At any given time I'm price-tracking (via google flights) dozens of flights and the pattern is obvious - alaska flights are the most expensive till ~3 months out, when they suddenly start matching or undercutting similar routes. This is for mostly any flight route from seattle (where i'm based on), be it up and down the west coast or transcon. The only things they don't under cut are Spirit Airline prices (who fly Seattle to LAX/LAS, but then its spirit), and their flights to the state of alaska (e.g. jetblue/delta are often cheaper), which i suspect is because alaska knows they have a loyal membership up there.
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Old Feb 15, 2018, 1:03 pm
  #56  
 
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I mostly fly for work, and my company requires that we choose the "lowest logical fare (LLF)." The way it works is I go into our travel agency website and choose the flights I'd like. Then on the next screen it shows me all the cheaper flights, flagging which ones are in and out of policy. I'm almost always able to find an Alaska option in the LLF category, even though my first choice of flight is often out of policy.

tl;dr version, some Alaska tickets are expensive, some are not.
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Old Feb 15, 2018, 1:04 pm
  #57  
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Originally Posted by nomiiiii
Honestly if alaska didn't have the low price guarantee refunds, i would never even buy on it, given how they don't release the lower fare buckets till the 2-3 month mark (i always buy cash flights far in advance since it helps complement my award travel planning which definitely needs to be booked in far in advance).

At any given time I'm price-tracking (via google flights) dozens of flights and the pattern is obvious - alaska flights are the most expensive till ~3 months out, when they suddenly start matching or undercutting similar routes. This is for mostly any flight route from seattle (where i'm based on), be it up and down the west coast or transcon. The only things they don't under cut are Spirit Airline prices (who fly Seattle to LAX/LAS, but then its spirit), and their flights to the state of alaska (e.g. jetblue/delta are often cheaper), which i suspect is because alaska knows they have a loyal membership up there.
90% of airline passengers buy within 3 months of their flight date, according to AA, which is why they did a 90 day draindown of SABRE when they did their US/AA integration.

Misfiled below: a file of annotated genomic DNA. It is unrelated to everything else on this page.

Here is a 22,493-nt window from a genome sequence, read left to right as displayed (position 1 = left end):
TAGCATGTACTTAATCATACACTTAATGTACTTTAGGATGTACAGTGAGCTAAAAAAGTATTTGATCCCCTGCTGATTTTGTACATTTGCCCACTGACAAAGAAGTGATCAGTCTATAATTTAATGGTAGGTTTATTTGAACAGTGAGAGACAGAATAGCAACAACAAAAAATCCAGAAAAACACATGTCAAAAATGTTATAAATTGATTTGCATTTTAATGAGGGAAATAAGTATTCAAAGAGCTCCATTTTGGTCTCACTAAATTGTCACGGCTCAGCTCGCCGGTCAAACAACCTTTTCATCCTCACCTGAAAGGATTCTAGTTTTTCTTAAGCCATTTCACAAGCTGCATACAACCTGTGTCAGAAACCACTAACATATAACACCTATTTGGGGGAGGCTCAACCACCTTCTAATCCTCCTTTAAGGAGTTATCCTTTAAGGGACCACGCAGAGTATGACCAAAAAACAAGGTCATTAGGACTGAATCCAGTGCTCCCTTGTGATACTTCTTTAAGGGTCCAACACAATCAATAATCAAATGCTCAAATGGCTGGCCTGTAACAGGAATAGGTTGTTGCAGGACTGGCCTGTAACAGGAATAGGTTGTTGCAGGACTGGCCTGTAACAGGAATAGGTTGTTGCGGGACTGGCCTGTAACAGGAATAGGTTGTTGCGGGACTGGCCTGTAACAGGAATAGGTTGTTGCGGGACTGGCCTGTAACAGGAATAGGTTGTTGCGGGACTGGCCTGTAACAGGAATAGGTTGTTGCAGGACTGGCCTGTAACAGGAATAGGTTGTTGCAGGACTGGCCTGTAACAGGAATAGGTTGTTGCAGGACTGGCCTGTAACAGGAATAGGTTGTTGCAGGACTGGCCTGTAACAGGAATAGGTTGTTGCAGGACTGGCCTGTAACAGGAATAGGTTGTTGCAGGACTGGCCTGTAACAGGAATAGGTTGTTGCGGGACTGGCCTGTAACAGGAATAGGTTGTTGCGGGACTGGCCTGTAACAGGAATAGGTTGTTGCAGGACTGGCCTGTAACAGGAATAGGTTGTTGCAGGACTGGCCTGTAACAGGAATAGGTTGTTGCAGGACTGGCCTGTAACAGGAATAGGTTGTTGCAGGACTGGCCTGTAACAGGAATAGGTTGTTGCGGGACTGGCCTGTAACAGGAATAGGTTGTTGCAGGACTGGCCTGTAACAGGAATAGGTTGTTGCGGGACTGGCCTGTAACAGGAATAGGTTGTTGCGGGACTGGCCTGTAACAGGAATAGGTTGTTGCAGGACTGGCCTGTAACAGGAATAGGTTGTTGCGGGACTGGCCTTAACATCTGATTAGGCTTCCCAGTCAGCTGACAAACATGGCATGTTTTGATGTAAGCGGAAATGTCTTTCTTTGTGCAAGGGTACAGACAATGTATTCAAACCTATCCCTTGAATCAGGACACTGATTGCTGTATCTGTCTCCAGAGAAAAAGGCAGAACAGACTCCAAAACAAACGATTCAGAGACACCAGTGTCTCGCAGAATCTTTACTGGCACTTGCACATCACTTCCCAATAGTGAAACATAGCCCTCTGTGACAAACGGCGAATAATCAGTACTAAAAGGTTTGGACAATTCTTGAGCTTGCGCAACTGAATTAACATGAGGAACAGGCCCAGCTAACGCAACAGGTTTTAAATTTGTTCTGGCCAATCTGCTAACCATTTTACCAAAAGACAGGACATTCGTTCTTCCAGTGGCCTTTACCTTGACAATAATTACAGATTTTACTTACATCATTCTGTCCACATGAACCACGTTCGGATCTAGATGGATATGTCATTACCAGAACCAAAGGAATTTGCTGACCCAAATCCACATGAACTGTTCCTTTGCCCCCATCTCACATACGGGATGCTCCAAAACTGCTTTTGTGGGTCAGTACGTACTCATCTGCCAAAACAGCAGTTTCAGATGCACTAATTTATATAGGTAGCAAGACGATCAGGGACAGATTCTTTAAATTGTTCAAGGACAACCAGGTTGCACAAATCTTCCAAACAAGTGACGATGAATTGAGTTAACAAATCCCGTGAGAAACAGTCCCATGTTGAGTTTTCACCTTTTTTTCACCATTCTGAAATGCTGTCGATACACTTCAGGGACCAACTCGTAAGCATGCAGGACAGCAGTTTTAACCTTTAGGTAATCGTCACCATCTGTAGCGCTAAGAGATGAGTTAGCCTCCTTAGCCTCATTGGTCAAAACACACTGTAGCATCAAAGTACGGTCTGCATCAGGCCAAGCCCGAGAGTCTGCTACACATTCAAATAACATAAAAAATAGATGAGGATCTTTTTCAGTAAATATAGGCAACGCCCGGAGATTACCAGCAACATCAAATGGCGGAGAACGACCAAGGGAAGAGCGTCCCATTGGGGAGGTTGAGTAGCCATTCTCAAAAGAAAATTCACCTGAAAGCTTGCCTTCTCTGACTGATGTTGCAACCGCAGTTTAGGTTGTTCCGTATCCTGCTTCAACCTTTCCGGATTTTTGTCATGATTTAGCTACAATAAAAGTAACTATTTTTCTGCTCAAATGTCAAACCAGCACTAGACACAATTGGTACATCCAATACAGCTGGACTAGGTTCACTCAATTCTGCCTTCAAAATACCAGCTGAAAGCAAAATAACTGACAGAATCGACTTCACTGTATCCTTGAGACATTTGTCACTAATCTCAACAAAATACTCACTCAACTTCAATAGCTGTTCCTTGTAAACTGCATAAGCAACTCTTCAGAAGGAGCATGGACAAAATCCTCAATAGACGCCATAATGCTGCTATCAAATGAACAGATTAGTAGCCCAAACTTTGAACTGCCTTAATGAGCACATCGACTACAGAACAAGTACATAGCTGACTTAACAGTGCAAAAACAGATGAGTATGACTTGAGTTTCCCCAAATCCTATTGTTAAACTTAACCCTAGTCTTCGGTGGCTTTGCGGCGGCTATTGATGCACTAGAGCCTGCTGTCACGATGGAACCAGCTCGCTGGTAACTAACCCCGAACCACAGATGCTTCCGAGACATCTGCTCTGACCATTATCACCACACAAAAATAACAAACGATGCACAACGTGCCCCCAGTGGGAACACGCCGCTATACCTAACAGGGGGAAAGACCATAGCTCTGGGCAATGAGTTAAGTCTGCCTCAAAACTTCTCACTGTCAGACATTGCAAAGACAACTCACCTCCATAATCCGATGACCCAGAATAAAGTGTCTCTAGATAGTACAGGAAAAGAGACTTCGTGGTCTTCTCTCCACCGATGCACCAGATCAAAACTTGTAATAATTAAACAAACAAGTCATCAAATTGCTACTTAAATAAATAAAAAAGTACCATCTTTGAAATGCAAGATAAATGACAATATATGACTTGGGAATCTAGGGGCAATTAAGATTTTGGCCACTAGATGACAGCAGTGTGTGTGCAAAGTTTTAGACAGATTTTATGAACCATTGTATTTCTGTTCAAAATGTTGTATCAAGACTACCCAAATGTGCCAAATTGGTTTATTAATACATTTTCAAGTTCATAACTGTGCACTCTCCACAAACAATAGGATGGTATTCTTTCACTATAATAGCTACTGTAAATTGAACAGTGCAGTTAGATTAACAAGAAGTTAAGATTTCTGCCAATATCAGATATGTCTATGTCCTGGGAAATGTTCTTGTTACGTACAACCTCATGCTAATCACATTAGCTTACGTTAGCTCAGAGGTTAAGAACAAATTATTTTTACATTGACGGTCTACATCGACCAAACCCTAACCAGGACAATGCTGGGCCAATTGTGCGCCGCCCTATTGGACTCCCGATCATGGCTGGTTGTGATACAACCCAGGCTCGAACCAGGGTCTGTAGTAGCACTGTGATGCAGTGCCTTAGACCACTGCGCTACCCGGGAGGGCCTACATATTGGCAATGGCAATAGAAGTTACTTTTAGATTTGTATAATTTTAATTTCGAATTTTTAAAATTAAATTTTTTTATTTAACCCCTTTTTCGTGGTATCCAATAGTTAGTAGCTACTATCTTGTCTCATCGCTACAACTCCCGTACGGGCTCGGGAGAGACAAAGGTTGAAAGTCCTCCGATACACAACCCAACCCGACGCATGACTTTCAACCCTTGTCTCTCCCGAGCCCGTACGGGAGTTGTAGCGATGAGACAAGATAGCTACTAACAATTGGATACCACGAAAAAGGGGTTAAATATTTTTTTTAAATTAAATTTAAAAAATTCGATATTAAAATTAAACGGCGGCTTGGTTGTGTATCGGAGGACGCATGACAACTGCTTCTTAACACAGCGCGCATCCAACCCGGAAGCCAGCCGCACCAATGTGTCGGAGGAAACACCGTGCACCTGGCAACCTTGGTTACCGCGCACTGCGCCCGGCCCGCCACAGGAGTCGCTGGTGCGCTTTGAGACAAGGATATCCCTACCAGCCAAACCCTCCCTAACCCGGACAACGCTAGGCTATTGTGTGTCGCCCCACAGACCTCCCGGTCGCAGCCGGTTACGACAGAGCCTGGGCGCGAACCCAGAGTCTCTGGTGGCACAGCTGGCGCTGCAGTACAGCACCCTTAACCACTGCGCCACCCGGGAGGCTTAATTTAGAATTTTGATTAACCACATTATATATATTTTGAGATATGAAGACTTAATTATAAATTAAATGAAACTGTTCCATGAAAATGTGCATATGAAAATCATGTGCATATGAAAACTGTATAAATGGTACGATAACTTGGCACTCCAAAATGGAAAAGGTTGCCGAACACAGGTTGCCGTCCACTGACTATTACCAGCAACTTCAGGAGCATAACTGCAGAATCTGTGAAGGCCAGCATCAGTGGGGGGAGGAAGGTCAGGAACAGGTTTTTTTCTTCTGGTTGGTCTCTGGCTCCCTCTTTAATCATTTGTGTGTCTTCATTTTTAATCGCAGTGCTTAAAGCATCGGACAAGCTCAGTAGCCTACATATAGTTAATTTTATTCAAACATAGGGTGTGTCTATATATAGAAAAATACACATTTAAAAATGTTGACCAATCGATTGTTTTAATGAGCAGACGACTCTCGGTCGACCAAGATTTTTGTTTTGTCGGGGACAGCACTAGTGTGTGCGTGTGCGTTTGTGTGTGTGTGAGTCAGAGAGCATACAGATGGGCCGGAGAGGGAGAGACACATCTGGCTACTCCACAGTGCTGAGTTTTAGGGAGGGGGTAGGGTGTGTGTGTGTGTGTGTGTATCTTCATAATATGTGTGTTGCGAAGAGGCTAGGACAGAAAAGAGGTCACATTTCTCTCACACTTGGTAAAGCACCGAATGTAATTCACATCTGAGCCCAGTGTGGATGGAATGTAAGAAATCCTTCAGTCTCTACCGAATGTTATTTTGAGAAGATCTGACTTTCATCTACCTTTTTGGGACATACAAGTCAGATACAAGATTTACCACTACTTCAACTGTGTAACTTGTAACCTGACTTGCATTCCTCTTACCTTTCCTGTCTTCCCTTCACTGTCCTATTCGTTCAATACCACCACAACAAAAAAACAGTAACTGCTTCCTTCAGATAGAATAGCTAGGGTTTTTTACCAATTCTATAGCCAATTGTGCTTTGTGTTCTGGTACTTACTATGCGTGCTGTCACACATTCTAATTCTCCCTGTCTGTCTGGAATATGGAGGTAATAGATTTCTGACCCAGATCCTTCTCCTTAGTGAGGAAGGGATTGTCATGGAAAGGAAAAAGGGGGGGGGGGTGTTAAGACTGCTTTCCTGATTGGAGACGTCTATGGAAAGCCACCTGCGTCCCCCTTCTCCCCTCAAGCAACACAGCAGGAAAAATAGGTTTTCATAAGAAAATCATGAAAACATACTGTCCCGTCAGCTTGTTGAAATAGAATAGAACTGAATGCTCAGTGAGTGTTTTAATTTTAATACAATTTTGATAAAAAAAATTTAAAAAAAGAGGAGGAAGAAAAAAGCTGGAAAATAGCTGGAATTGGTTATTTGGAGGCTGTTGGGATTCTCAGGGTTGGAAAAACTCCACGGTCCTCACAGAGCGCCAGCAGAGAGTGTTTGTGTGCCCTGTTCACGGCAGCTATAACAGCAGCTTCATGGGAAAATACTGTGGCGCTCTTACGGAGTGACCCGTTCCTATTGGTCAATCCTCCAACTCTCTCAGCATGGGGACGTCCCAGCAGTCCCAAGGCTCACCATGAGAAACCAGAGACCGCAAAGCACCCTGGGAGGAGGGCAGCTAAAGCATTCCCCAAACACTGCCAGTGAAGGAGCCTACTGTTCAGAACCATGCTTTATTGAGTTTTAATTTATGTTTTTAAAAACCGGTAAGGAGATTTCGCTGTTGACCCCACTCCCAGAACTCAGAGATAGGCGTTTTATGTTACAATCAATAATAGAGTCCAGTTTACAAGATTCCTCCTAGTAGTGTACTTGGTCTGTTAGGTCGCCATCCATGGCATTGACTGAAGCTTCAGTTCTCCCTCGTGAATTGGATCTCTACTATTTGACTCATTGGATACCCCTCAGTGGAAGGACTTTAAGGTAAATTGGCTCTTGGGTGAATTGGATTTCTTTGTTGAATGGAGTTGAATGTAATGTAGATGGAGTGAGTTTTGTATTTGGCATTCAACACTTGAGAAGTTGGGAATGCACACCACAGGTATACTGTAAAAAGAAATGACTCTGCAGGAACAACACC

It's not unreasonable to assume that people who plan WAAAAAY out (vacations and so on) are somewhat price-insensitive...
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Old Feb 15, 2018, 2:30 pm
  #58  
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Originally Posted by eponymous_coward
90% of airline passengers buy within 3 months of their flight date, according to AA, which is why they did a 90 day draindown of SABRE when they did their US/AA integration.

It's not unreasonable to assume that people who plan WAAAAAY out (vacations and so on) are somewhat price-insensitive...
I don't know if I agree with the 2nd part. When I tell people how I generally do last-minute leisure travel (probably 90% of my travel is booked within a week of leaving) the first question everyone always asks me is, isn't it expensive to book that late? There is a conception out there that flights start out as cheap and get more and more expensive as the dates draw closer, and they are being rewarded for "planning ahead". So I think that very price-sensitive people who don't travel much try to book very far out.

On the other hand, business travel is rarely booked that early (at least for places that I've worked, possibly with the exception of conventions and conferences). But business travelers are probably the least price sensitive since they are not paying.
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Old Feb 15, 2018, 2:34 pm
  #59  
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Originally Posted by VegasGambler
I don't know if I agree with the 2nd part. When I tell people how I generally do last-minute leisure travel (probably 90% of my travel is booked within a week of leaving) the first question everyone always asks me is, isn't it expensive to book that late? There is a conception out there that flights start out as cheap and get more and more expensive as the dates draw closer, and they are being rewarded for "planning ahead". So I think that very price-sensitive people who don't travel much try to book very far out.
... and they often find bad prices because most travel isn't planned too far out. NK, WN and B6 don't even do 335 day schedules in the US- WN just opened up their schedule today through October 1. That's something like 20-30% of the US market where you can't book a flight today for Christmas (so that reduces competition, meaning prices are likely to be higher because it's not like you can buy a WN ticket for SFO-LAS for Christmas yet).

And if you have a vacation budget, well, you find flights that either fit your budget ("Hey, honey, is $500 one way to Hawaii OK?") or not and you don't buy them. If the price fits your budget you're likely to be fairly price-insensitive in that you want the certainty of "hey, I can book the flight now and it's in budget". There's also not a lot of point of selling a seat for chump change 11 months out that you can't sell at T-72 hours especially if competitors (AS is exposed to WN over a lot of their route portfolio) aren't even selling those (or setting their prices) yet.

This is why they pay revenue management folks money, I guess- maximizing airline revenue.

Last edited by eponymous_coward; Feb 15, 2018 at 2:42 pm
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Old Feb 15, 2018, 3:21 pm
  #60  
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Originally Posted by eponymous_coward
... and they often find bad prices because most travel isn't planned too far out.
Oh, yeah, they are wrong. But it's commonly believed that you save money by booking 6 months out. I'm not sure if this used to be true or not (I remember 30+ yrs ago, my mom would book our annual summer vacation at least 6 months out -- no clue if she was actually saving money or getting ripped off. This was back in the travel agent days)

My point is that people who book that far out often ARE price sensitive. So if they see an AS flight for $418 and the same UA flight for $139 they are going to buy the $139 one (even people who aren't particularly price sensitive would probably buy the $139 one)